Each local organization determines what it wants to focus on, something broad like, peace, sustainability, justice, equality, or more specific causes like Health Care, or Freedom of Speech, or local environmental or social concerns that need attention in your particular area right now, etc. Organizations will then come up with a mission statement/manifesto that describes who they are and what they think and care about. When the whole event has taken place all the mission statements can be collected from around the world and, I hope, worked together into a grand statement of 100 Thousand Poets for Change.
That’s quick, off the top of my head, summary of where we are now with 100 THOUSAND POETS FOR CHANGE.
Thank you for joining us!
Michael Rothenberg is a poet, songwriter, and editor and publisher of Big Bridge magazine. His poems have been published widely in small press publications, including Berkeley Poetry Review, Exquisite Corpse, Milk, Golden Handcuffs Review, Jacket, Prague Literary Review, Tricycle, and Zen Monster. His books of poems include Unhurried Vision, Favorite Songs, Nightmare of the Violins, What the Fish Saw, Man/Woman (with Joanne Kyger), The Paris Journals, Grown Up Cuba, and Monk Daddy.
Terri Carrión was conceived in Venezuela and born in New York to a Galician mother and Cuban father. She grew up in Los Angeles where she spent her youth skateboarding and slam-dancing. Terri Carrión earned her MFA at Florida International University in Miami, where she taught Freshman English and Creative Writing, edited and designed the graduate literary magazine Gulfstream, taught poetry to High School docents at the Museum of Contemporary Art in North Miami and started a reading series at the local Luna Star Café. In her final semester at FIU, she was Program Director for the Study Abroad Program, Creative Writing in Dublin, Ireland.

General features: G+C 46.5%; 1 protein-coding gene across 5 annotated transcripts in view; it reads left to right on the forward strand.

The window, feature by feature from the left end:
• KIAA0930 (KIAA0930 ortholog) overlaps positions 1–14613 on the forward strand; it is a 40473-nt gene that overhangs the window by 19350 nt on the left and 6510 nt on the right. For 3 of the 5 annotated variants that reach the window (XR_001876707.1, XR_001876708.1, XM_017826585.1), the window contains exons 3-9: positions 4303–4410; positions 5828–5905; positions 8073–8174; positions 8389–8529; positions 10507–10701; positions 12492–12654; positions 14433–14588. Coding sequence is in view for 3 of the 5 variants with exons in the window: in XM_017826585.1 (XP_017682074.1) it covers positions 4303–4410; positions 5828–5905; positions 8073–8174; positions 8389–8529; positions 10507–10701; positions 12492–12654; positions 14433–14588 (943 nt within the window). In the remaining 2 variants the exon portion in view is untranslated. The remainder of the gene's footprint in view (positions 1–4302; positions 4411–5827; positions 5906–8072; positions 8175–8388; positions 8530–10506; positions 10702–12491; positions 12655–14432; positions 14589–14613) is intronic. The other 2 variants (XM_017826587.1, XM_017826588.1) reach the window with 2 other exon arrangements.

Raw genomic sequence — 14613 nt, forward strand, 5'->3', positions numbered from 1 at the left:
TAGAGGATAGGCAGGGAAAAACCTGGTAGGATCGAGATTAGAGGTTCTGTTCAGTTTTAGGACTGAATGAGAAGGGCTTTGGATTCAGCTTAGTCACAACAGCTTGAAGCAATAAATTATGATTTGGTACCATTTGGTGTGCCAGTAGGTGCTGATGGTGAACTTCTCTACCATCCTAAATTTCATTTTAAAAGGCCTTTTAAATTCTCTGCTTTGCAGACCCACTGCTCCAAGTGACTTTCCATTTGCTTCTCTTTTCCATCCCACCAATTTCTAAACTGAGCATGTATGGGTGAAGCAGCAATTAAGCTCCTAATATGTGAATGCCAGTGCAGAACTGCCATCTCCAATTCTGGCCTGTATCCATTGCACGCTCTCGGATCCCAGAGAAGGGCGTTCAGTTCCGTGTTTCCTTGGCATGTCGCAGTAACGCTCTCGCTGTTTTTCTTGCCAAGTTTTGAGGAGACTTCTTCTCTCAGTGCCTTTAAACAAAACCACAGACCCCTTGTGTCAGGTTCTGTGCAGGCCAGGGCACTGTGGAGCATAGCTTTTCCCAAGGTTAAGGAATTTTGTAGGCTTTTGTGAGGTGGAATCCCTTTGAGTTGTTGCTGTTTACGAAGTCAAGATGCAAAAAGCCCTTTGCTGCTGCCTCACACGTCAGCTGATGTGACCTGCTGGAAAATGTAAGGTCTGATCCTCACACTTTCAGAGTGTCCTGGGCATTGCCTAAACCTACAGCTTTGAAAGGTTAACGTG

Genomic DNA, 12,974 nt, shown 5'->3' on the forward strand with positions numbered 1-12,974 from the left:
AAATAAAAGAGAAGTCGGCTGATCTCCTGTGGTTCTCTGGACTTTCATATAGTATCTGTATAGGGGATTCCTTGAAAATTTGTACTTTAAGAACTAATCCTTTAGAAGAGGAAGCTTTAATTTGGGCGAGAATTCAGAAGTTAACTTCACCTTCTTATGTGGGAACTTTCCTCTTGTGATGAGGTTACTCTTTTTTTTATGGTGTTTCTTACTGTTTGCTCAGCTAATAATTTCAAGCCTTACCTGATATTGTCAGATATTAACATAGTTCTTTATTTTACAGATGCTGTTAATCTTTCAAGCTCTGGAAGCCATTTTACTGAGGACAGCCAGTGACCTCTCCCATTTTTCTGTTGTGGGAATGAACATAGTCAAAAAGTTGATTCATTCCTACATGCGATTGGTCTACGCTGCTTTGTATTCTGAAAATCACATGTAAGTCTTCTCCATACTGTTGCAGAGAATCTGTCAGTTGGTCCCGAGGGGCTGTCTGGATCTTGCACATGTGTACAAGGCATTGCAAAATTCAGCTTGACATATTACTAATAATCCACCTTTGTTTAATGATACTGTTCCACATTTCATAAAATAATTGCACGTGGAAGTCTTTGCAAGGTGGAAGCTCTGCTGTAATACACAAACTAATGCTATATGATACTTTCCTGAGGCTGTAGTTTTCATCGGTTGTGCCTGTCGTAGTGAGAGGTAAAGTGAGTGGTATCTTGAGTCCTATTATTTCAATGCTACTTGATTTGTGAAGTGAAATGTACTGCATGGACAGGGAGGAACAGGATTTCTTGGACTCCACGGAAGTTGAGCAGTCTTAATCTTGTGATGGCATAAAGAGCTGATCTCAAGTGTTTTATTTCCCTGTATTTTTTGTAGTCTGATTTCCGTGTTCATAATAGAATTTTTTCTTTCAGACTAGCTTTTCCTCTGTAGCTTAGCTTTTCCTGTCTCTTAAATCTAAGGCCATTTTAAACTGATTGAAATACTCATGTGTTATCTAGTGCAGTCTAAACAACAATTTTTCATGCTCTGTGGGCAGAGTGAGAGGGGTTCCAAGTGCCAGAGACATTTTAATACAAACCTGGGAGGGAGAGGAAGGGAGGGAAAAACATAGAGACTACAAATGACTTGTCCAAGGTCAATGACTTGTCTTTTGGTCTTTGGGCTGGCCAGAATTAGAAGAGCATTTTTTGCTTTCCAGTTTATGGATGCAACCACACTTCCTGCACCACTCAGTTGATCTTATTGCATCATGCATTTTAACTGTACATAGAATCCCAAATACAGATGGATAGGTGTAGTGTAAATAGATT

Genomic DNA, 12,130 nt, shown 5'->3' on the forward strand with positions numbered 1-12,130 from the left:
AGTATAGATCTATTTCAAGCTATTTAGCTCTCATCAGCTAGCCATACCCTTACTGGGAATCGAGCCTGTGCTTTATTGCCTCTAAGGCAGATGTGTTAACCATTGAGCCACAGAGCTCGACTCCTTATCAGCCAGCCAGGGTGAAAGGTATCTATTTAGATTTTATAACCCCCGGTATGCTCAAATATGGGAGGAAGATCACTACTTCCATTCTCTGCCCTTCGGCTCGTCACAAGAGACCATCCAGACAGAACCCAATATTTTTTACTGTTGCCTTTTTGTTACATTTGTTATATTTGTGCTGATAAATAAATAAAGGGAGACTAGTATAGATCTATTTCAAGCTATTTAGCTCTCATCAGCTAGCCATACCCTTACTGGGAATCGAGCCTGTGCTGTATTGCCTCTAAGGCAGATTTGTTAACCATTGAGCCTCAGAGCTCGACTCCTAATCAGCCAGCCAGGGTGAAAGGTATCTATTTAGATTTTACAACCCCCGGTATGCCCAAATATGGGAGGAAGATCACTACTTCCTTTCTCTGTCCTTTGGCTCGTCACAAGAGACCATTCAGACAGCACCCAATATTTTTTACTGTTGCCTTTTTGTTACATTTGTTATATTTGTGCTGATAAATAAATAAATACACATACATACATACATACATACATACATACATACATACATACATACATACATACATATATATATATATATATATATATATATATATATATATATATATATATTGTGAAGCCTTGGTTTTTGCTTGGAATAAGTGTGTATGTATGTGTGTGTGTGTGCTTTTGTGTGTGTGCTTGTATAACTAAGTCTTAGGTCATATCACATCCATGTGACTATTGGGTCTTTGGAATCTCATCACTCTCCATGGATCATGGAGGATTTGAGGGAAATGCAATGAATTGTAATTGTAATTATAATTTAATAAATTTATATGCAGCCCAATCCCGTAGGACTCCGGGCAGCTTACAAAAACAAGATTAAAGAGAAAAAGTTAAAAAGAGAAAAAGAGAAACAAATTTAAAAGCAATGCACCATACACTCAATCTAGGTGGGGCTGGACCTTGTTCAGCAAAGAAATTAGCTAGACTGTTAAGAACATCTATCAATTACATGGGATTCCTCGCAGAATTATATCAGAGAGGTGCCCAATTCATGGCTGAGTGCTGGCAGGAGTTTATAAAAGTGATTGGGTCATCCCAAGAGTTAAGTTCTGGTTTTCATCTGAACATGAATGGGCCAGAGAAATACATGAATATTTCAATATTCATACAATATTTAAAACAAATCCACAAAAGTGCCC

Her poetry, fiction, non-fiction and photography has been published in many print magazines as well as online, including The Cream City Review, Hanging Loose, Pearl, Penumbra, Exquisite Corpse, Mangrove, Kick Ass Review, Exquisite Corpse, Jack, Mipoesia, Dead Drunk Dublin, and Physik Garden among others, including the recent anthology, Continent of Light. Her chapbook “Lazy Tongue” was published by D Press in the summer of 2007. A collaborative poem with Michael Rothenberg, “Cartographic Anomaly” was published in the anthology, Saints of Hysteria, A Half-Century of Collaborative American Poetry. Her most recent project is a collaboration with F.R Lavandeira and Loreto Riveiro on a trilingual Galician Anthology, (from Galician to Spanish to English) Terri Carrión is assistant editor and art designer for Big Bridge. Currently, she is learning how to play the accordion and lives under the redwoods and above the Russian River in Guerneville, Ca. with her partner in crime Michael Rothenberg, and her dogs Puma and Ziggy.